I’ve been taking flying lessons, and wanted to share some of what I’ve learned.
Driving a car
When I first learned to drive my father explained three major phases of operating a car:
- Control: acceleration, turns, etc
- Spatial Awareness: what cars are around me, road signs, what speed i should be going at
- Navigation: the higher level of: where to turn, what lane to be in, GPS directions, etc
I like this, it resonates as a sort of hierarchy of awareness and automaticity (word?). As I get practice with one level it becomes more automatic and requires less of my ‘main’ concentration, and the next level up becomes more available to hold in headspace.
Flying a plane
I see flying as mirroring this pattern:
- Control: Stick & Rudder, throttle, level flight, turning without skidding or slipping. Takeoff and landing.
- Spatial Awareness: Air traffic, talking over the radio with other airplanes or the tower, knowledge of surrounding airspace
- Navigation: GPS and VOR navigation, talking to approach control, ‘flight following’, and more.
- (bonus round) Pilot In Command ability
Driving has 2 major control inputs for 2d movement (though if we’re being real about it, it’s more like 1.5d. an example of a truly 2d drive is here: https://en.wikipedia.org/wiki/Holonomic_(robotics)):
- Left and right pedals for braking and acceleration respectively
- Left and right rotations of the sterring wheel to turn left and right
Flying is like this, except has 3 control axes + 1 throttle = 4 major control dimensions:
- Throttle (controlled by a rod kinda thing which pushes in or out of the dashboard, in my right hand)
- Ailerons L/R (rotating the yoke (with your left hand primarily))
- Elevator U/D (pulling/pushing on the yoke)
- Rudder L/R (pedals)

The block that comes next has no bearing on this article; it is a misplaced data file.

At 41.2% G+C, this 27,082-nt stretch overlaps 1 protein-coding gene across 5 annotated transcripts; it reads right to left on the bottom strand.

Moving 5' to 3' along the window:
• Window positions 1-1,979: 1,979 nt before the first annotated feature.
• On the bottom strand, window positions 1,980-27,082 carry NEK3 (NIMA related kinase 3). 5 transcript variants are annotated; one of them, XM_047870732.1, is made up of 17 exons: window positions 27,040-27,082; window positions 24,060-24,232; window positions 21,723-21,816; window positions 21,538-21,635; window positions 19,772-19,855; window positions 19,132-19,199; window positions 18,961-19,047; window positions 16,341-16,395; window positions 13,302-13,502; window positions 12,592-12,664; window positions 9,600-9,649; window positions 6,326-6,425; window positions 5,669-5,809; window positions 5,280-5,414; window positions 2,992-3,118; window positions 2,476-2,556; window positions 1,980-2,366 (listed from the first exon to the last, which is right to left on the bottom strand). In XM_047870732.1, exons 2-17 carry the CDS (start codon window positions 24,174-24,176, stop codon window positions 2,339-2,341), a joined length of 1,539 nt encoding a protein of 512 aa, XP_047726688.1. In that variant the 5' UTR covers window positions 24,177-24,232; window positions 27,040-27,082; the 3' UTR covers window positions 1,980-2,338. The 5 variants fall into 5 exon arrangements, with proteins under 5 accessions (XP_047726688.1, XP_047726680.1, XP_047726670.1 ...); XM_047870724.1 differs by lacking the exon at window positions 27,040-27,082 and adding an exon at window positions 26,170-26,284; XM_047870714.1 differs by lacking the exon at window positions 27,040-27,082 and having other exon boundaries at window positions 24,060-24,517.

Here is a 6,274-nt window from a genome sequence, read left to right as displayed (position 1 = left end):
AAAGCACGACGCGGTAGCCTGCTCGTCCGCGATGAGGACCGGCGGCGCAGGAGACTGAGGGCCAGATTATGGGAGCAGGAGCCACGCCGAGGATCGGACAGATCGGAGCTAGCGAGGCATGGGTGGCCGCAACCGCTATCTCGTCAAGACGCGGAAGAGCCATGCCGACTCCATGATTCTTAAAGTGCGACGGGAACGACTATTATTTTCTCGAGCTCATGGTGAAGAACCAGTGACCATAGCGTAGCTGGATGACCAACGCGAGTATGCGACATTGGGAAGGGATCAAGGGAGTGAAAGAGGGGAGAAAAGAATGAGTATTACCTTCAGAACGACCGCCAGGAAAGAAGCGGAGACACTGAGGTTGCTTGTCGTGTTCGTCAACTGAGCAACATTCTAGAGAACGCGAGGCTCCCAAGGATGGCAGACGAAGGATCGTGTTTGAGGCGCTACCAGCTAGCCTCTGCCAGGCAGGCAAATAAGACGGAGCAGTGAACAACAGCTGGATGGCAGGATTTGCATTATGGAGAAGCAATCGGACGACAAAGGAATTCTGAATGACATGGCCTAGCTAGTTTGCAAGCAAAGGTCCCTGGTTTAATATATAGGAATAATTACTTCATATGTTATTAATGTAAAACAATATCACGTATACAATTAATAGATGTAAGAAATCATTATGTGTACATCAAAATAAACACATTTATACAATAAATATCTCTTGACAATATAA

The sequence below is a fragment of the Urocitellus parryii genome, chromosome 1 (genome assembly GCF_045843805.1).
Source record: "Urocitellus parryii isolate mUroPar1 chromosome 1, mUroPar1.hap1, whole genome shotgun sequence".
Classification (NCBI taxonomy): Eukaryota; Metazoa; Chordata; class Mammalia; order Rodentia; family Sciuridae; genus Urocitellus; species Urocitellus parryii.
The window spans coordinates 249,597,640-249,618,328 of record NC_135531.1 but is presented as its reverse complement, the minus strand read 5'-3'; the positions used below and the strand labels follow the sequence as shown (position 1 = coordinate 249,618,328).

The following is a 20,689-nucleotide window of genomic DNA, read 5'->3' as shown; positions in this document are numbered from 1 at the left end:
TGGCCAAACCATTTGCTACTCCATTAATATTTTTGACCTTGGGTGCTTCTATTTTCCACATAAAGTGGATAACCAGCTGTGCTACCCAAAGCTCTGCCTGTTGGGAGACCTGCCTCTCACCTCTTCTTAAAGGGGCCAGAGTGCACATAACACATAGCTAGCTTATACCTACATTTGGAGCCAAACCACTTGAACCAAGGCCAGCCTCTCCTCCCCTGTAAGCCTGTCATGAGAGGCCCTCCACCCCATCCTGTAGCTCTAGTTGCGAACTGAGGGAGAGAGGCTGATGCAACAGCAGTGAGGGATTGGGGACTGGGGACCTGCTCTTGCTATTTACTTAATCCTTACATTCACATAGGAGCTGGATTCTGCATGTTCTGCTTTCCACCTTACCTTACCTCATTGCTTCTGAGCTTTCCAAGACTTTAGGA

A lot more than driving! These dimensions do collapse down a bit as you learn to fly:
Control Group 1
Aileron is the ’tilt’ control of the aircraft, and a tilted airplane will turn. The rudder plays catch-up to the ailerons (sublimating these two into a 1d control with 2 manually coordinated inputs). In other words, when I turn the yoke i accompany this with coordinated pressure on the rudder pedals. For (much much) more on what this means in flight: http://www.boldmethod.com/learn-to-fly/aerodynamics/slip-skid-stall/
Control Group 2
Throttle and elevator don’t quite collapse down, but become intertwined as 2 control inputs for 2 dimensions. Airspeed, angle of attack (the angle at which the wings intersect the relative airflow), and climbing/descending are all related together here.
Additionally, these 2 control groups are tied together: tilting the plane to turn shifts the aircraft’s vertical component of lift horizontally (this is why the plane turns, it’s the wings are generating lift “upwards”, but you’ve made up be sideways) — but this horizontal shift reduces the vertical component of lift! So turns must be accompanied by pulling up on the elevators, and/or increasing power while you pull up, all to maintain a turn with a given altitude and airspeed.
Aside: I wonder if this description is helpful to the reader… I’m having quite a good time writing it. 🙂
All this is category (1) of driving: controlling the damn thing. Landings here are the trickiest part and require the most intuition about how the plane’s behaving. Maneuvers include ‘steep turns’ (180° turn @ 60° bank angle), S turns (2 perfect semicircles, taking wind into account), stalls, and so on).
Situational awareness (2) involves airspace management: there are restricted airspace ‘shelves’ at certain altitudes, required radio communication with towers when you get in their airspace, communication with other pilots in the air as well as at un-controlled airports… A big killer of private pilots is CFIT: Controlled Flight Into Terrain. A poor seemingly joke of a term for flying into the side of a mountain, or into the ground because you weren’t aware of where you are and what’s around you.
And (3) is navigation: via GPS, radio beacons, or compass.
My experience learning to fly has showed me a 4th category which isn’t properly taught to most drivers (or at least is quickly forgotten by most drivers), which I call my Pilot in Command ability. In the end, the pilot of the aircraft makes the final call, no matter what traffic controllers or restrictions say. I’m the one responsible for not getting myself (and once i get my license, my passengers) killed.
There’s a degree of judgement and awareness that I’ve experienced getting better at but am not fully sure how to describe. This last factor is the most important, and I see it as separating those who can follow directions from those who can call themself a pilot.